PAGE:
Dorset Police custody – a well-managed service
Dorset Police custody was well run, detainees were treated decently and progress has been made in a number of areas, said Martin Lomas, Deputy Chief Inspector of Prisons, and Dru Sharpling, HM Inspector of Constabulary. Today they published the report of an unannounced inspection.
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progress has been made in a number of areas, said Martin Lomas, Deputy Chief Inspector of Prisons, and Dru Sharpling, HM Inspector of Constabulary. Today they published the report of an unannounced inspection.
The inspection was part of a national programme of joint inspections of police custody, and the second inspection of Dorset police custody cells. The first inspection was in November 2009.
Inspectors visited the custody suites at Bournemouth, Weymouth and the reserve suite at Poole, looking at strategy, treatment and conditions, individual rights and health care.
Inspectors were pleased to find that:
- the physical conditions detainees were held in were good and the treatment they received was appropriate and met their basic needs;
- staff were polite and focused on providing safe custody;
- risk assessments were generally undertaken to a high standard;
- the force used performance data and managed staffing resources well;
- the monitoring of use of force was commendable, with each incident recorded, reviewed and used to inform training and learning;
- the way information was shared at staff handovers was highly effective;
- the Office of the Police and Crime Commissioner was actively involved in the provision of safer detention for vulnerable detainees, especially children with mental health concerns;
- there was an active independent custody visitor scheme;
- health services (provided by the force, CRG Medical, mental health providers, substance misuse services and NHS England) were good; and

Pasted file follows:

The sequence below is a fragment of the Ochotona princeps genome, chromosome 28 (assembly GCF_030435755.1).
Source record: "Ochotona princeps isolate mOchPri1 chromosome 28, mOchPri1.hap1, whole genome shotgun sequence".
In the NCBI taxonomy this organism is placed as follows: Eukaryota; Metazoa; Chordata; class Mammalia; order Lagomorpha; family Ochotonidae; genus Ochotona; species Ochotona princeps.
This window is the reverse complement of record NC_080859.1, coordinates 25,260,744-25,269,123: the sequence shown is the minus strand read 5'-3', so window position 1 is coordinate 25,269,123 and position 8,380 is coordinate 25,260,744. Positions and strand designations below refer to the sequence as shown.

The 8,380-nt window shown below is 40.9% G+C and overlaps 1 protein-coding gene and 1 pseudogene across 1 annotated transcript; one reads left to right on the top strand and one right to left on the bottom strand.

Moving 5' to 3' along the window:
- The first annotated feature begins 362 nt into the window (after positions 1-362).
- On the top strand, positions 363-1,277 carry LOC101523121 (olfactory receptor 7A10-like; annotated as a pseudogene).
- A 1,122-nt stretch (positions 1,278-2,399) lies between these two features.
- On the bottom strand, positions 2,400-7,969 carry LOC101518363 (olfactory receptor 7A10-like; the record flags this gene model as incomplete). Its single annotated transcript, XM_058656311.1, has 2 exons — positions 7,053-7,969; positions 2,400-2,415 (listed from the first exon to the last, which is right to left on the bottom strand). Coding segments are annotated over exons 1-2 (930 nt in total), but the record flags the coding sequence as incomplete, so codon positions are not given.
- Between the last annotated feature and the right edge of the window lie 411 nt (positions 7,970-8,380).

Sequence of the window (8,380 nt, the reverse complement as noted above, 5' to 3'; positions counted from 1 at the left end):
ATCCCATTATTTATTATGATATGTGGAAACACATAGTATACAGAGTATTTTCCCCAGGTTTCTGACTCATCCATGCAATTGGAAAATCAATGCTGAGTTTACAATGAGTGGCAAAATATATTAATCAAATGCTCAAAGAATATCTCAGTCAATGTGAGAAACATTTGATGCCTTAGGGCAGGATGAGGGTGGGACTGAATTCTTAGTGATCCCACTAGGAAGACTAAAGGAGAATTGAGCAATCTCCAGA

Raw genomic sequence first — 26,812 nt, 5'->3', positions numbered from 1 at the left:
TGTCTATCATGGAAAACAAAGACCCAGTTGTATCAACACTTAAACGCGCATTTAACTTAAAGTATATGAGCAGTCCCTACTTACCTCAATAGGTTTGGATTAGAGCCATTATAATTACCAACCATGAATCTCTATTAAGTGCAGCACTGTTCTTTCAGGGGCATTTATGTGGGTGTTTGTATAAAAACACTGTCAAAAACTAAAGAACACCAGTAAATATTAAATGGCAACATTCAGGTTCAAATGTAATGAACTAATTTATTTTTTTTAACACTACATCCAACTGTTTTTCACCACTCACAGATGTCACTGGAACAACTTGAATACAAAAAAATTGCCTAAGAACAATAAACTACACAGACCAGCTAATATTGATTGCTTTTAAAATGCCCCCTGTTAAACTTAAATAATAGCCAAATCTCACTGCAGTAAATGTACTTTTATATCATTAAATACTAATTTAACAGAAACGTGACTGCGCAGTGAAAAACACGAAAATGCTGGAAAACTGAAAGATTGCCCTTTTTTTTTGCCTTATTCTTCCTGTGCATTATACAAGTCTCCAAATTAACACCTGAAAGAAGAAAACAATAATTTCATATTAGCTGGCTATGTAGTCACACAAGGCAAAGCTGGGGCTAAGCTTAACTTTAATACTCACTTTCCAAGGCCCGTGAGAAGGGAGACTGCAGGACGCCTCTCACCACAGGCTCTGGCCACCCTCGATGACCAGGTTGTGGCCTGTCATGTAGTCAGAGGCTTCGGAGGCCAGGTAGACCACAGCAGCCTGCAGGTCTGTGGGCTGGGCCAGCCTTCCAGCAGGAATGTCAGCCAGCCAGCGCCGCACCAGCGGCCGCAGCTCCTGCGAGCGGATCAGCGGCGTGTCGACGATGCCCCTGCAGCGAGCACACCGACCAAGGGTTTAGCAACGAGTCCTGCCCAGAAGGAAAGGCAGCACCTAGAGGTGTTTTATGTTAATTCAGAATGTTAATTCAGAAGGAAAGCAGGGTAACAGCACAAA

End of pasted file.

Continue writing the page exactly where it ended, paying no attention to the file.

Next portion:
- the strategic partnership with mental health services had resulted in a significant reduction in the number of people being brought into police custody.
However, inspectors were concerned to find that:
Martin Lomas and Dru Sharpling said:
“This is a positive report. Overall, Dorset Police managed its custodial services well. Detainees were generally treated well, and the conditions they were held in were good. Since the previous inspection, significant progress and improvements has been made in a number of important areas. We were particularly impressed at the progress made in relation to mental health provision. Our report identifies three areas of good practice, makes one recommendation to the force and highlights 13 areas for improvement. We expect our findings to be considered and for an action plan to be provided in due course.”
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Notes to editors
- HM Inspectorate of Prisons is an independent inspectorate, inspecting places of detention to report on conditions and treatment, and promote positive outcomes for those detained and the public.
- Her Majesty’s Inspectorate of Constabulary (HMIC) is an independent inspectorate, inspecting policing in the public interest, and rigorously examines the efficiency and effectiveness of police forces to tackle crime and terrorism, improve criminal justice and raise confidence. HMIC inspects and regulates all 43 police forces in England and Wales.
- Section 136 of the Mental Health Act 1983 enables a police officer to remove, from a public place, someone who they believe to be suffering from a mental disorder and in need of immediate care and control, and take them to a place of safety – for example, a health or social care facility, or the home of a relative or friend. In exceptional circumstances (for example if the person’s behaviour would pose an unmanageably high risk to others), the place of safety may be police custody. Section 136 also states that the purpose of detention is to enable the person to be assessed by a doctor and an approved mental health professional (for example a specially trained social worker or nurse), and for the making of any necessary arrangements for treatment or care.
- This joint inspection was carried out from 16-25 February 2016.
- Please contact Jane Parsons at HMI Prisons on 020 3681 2775 or Phil Gillen at HMI Constabulary on 020 3513 0600 if you would like more information.